Until recently, discussion of virtues in the philosophy of mathematics has been fleeting and fragmentary at best. But in the last few years this has begun to change. As virtue theory has grown ever more influential, not just in ethics where virtues may seem most at home, but particularly in epistemology and the philosophy of science, some philosophers have sought to push virtues out into unexpected areas, including mathematics and its philosophy. But there are some mathematicians already there, ready (...)
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  18. The Unfounded Bias Against Autonomous Weapons Systems.Áron Dombrovszki - 2021 - Információs Társadalom 21 (2):13–28.
    Autonomous Weapons Systems (AWS) have not gained a good reputation in the past. This attitude is odd if we look at the discussion of other-usually highly anticipated-AI-technologies, like autonomous vehicles (AVs); whereby even though these machines evoke very similar ethical issues, philosophers' attitudes towards them are constructive. In this article, I try to prove that there is an unjust bias against AWS because almost every argument against them is effective against AVs too. I start with the definition of "AWS." Then, (...)
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  19. Rawls's liberal principle of legitimacy.Edward Song - 2012 - Philosophical Forum 43 (2):153-173.
    Very little attention has been paid towards examining John Rawls’s liberal principle of legitimacy as a self-standing theory. Nevertheless, it offers a highly original way of thinking about state legitimacy. In this paper, I will offer a sketch of what such an account might look like. At its heart is the idea that the legitimacy of the state resides not in the consent of the governed, nor in the state’s conformity with the appropriate principles of justice, but rather in (...)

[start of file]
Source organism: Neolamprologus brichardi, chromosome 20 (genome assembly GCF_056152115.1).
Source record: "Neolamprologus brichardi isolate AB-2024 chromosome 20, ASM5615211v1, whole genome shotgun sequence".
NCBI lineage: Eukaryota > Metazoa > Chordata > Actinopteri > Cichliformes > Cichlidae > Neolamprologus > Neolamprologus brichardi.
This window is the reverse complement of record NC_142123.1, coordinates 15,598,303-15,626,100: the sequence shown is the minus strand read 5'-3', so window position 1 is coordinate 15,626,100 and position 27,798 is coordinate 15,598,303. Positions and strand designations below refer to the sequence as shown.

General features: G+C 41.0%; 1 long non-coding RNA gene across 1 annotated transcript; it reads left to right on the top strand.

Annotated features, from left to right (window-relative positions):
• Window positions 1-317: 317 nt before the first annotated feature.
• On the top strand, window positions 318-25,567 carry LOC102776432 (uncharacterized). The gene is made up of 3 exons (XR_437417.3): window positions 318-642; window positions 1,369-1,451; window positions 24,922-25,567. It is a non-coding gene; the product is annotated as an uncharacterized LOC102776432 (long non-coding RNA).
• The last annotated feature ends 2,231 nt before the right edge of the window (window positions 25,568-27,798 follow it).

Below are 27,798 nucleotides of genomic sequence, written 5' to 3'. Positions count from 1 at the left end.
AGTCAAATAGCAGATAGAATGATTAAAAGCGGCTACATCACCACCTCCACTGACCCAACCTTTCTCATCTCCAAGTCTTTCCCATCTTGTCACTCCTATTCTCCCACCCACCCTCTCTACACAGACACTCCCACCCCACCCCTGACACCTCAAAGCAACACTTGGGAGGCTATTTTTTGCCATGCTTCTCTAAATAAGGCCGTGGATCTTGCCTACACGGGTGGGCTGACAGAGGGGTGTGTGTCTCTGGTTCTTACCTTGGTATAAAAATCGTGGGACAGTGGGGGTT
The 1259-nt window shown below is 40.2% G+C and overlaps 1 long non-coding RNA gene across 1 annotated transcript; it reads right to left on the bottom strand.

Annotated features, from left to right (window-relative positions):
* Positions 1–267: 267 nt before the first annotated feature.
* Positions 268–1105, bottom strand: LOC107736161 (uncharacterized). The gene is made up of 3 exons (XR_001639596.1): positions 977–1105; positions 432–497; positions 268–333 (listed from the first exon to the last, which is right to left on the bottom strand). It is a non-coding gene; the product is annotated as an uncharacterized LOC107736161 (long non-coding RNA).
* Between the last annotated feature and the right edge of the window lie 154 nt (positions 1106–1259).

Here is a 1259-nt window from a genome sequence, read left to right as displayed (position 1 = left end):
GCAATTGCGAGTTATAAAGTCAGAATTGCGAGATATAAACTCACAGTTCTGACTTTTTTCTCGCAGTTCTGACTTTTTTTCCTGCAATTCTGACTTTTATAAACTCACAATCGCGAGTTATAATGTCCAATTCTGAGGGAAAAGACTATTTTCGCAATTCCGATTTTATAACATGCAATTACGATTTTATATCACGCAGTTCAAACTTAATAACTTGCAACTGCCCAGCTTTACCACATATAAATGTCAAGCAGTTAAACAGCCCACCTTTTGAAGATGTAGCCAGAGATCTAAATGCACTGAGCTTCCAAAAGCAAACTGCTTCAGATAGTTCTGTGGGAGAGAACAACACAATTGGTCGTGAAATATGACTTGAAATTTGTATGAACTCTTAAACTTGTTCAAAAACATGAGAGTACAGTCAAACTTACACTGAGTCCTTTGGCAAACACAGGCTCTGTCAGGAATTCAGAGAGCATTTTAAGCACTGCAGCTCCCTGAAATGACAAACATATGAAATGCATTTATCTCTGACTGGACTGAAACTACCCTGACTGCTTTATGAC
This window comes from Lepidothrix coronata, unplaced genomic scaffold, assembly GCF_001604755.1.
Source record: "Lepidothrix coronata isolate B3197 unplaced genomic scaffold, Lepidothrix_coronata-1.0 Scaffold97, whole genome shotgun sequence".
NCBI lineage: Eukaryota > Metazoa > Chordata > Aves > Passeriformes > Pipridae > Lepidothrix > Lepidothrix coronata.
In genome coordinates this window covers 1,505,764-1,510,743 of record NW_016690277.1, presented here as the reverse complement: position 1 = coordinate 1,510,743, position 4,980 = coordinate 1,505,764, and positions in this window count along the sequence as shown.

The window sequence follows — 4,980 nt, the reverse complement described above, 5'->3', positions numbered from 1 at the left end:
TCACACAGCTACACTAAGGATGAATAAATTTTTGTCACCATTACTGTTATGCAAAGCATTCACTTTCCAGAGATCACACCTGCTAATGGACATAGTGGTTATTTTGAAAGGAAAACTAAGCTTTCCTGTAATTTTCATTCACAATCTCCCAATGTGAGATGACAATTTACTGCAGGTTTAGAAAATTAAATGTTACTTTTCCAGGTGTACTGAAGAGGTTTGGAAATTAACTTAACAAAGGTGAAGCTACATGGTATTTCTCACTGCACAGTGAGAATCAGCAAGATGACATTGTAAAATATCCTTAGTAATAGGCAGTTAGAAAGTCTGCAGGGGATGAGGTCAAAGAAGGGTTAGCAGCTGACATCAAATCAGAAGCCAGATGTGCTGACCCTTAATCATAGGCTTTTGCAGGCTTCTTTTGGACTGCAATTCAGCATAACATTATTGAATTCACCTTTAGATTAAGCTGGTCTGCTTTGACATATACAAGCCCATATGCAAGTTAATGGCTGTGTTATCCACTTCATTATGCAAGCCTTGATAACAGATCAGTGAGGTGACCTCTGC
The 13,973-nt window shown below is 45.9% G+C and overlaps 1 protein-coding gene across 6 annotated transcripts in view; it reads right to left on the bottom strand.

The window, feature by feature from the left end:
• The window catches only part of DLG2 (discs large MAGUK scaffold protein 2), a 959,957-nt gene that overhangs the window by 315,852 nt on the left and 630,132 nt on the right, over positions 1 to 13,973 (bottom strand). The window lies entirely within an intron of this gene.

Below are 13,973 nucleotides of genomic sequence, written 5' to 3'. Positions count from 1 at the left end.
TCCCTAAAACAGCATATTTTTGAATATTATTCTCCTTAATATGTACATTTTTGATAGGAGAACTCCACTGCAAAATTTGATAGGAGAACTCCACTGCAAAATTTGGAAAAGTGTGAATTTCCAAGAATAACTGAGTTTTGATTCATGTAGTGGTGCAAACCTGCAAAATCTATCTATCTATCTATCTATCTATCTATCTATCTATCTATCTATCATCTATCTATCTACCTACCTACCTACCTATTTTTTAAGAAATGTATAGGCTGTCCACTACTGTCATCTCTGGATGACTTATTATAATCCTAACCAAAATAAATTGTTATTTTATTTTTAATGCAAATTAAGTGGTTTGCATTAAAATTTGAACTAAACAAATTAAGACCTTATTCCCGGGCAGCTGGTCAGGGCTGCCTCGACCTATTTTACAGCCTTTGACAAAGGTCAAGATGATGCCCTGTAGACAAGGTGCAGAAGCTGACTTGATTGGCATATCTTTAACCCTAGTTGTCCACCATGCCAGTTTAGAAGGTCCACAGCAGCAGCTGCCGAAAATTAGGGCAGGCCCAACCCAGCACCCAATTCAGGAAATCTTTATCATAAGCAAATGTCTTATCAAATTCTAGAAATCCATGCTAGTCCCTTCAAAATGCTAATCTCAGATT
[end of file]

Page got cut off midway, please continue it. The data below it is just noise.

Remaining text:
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  20. Philosophy of Evidence Based Medicine (Oxford Bibliography: http://www.oxfordbibliographies.com/view/document/obo-9780195396577/obo-9780195396577-0253.xml).Jeremy Howick, Ashley Graham Kennedy & Alexander Mebius - 2015 - Oxford Bibliography.
    Since its introduction just over two decades ago, evidence-based medicine (EBM) has come to dominate medical practice, teaching, and policy. There are a growing number of textbooks, journals, and websites dedicated to EBM research, teaching, and evidence dissemination. EBM was most recently defined as a method that integrates best research evidence with clinical expertise and patient values and circumstances in the treatment of patients. There have been debates throughout the early 21st century about what counts as good research evidence (...)
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  21. Why the mind is still in the head.Fred Adams & Kenneth Aizawa - 2009 - In Murat Aydede & P. Robbins (eds.), The Cambridge Handbook of Situated Cognition. Cambridge: Cambridge University Press. pp. 78--95.
    Philosophical interest in situated cognition has been focused most intensely on the claim that human cognitive processes extend from the brain into the tools humans use. As we see it, this radical hypothesis is sustained by two kinds of mistakes, the confusion of coupling relations with constitutive relations and an inattention to the mark of the cognitive. Here we wish to draw attention to these mistakes and show just how pervasive they are. That is, for all that the (...)
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  22. Knowledge before belief.Jonathan Phillips, Wesley Buckwalter, Fiery Cushman, Ori Friedman, Alia Martin, John Turri, Laurie Santos & Joshua Knobe - 2021 - Behavioral and Brain Sciences 44:e140.
    Research on the capacity to understand others' minds has tended to focus on representations ofbeliefs,which are widely taken to be among the most central and basic theory of mind representations. Representations ofknowledge, by contrast, have received comparatively little attention and have often been understood as depending on prior representations of belief. After all, how could one represent someone as knowing something if one does not even represent them as believing it? Drawing on a wide range of methods across cognitive (...)